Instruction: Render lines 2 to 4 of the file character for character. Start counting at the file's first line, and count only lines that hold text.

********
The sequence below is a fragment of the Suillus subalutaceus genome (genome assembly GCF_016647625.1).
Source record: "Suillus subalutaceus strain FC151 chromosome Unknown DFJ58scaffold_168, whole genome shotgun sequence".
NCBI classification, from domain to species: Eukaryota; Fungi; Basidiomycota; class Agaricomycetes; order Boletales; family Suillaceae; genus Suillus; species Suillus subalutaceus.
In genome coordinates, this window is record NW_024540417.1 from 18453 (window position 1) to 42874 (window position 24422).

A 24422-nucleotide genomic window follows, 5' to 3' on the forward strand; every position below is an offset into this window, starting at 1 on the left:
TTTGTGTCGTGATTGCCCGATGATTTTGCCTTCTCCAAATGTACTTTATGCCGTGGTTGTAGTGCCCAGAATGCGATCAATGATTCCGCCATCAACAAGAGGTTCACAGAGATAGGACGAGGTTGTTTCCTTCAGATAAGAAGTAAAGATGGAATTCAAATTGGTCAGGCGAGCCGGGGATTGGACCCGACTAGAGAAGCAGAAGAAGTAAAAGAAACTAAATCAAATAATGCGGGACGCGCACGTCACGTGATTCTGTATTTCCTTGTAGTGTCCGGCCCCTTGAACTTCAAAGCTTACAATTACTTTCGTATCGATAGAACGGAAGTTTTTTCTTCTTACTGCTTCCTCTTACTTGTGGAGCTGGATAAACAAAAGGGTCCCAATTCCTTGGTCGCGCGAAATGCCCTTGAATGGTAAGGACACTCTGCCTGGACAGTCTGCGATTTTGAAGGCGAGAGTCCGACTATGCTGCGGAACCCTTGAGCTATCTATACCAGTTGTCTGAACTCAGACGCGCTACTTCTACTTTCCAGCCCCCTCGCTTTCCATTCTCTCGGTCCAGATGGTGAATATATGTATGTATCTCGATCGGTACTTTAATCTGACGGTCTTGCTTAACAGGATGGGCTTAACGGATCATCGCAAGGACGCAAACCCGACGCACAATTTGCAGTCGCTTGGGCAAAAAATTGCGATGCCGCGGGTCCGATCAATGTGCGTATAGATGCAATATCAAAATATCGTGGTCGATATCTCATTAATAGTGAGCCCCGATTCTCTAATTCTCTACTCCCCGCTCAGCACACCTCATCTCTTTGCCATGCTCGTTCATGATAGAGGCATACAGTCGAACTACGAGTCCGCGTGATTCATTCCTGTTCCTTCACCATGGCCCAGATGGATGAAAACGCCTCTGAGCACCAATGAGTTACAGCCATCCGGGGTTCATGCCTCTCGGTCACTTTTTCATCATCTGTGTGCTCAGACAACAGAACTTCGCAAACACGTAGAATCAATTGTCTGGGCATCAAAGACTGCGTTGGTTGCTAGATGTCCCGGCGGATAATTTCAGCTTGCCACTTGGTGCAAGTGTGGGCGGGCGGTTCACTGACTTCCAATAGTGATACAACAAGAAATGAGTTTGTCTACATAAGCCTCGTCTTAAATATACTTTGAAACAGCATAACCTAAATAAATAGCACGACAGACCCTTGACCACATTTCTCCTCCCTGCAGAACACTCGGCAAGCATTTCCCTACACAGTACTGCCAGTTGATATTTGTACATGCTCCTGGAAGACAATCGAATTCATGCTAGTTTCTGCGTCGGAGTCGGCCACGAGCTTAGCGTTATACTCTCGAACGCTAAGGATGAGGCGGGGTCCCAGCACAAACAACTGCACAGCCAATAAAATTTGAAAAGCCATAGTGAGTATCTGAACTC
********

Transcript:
Source record: "Suillus subalutaceus strain FC151 chromosome Unknown DFJ58scaffold_168, whole genome shotgun sequence".
NCBI classification, from domain to species: Eukaryota; Fungi; Basidiomycota; class Agaricomycetes; order Boletales; family Suillaceae; genus Suillus; species Suillus subalutaceus.
In genome coordinates, this window is record NW_024540417.1 from 18453 (window position 1) to 42874 (window position 24422).